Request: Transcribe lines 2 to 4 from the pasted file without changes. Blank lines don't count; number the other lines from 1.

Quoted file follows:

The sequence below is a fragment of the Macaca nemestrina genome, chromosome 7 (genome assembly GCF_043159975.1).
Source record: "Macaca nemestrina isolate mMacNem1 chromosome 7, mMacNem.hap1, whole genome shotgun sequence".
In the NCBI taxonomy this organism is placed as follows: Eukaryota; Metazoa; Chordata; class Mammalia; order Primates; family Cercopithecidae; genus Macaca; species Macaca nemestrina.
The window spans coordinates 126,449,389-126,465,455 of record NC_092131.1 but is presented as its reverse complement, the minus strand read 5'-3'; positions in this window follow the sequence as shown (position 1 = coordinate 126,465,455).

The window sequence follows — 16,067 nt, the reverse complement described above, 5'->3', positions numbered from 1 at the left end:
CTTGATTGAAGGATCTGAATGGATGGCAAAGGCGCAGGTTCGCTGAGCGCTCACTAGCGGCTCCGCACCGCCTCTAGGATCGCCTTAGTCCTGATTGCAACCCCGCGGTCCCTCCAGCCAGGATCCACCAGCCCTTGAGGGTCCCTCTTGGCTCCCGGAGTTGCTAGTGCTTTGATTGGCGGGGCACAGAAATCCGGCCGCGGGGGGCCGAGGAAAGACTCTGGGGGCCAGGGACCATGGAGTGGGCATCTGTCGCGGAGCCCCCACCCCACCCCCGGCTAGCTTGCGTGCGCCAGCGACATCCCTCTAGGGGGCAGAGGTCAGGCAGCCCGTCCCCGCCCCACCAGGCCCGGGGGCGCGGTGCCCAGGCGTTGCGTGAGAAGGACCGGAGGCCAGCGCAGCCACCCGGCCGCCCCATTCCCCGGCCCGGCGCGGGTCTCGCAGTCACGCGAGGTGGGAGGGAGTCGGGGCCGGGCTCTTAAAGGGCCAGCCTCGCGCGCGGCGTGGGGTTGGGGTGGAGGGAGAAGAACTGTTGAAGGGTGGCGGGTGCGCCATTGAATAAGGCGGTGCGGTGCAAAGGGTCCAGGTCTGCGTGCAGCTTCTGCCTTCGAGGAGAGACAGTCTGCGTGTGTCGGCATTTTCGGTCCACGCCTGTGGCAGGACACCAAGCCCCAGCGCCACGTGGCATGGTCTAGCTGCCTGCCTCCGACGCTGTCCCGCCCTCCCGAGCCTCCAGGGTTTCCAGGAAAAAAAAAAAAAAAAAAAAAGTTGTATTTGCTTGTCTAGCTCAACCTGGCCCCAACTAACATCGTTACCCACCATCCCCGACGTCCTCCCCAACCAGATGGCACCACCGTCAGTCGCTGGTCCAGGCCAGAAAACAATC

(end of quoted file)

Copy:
Source record: "Macaca nemestrina isolate mMacNem1 chromosome 7, mMacNem.hap1, whole genome shotgun sequence".
In the NCBI taxonomy this organism is placed as follows: Eukaryota; Metazoa; Chordata; class Mammalia; order Primates; family Cercopithecidae; genus Macaca; species Macaca nemestrina.
The window spans coordinates 126,449,389-126,465,455 of record NC_092131.1 but is presented as its reverse complement, the minus strand read 5'-3'; positions in this window follow the sequence as shown (position 1 = coordinate 126,465,455).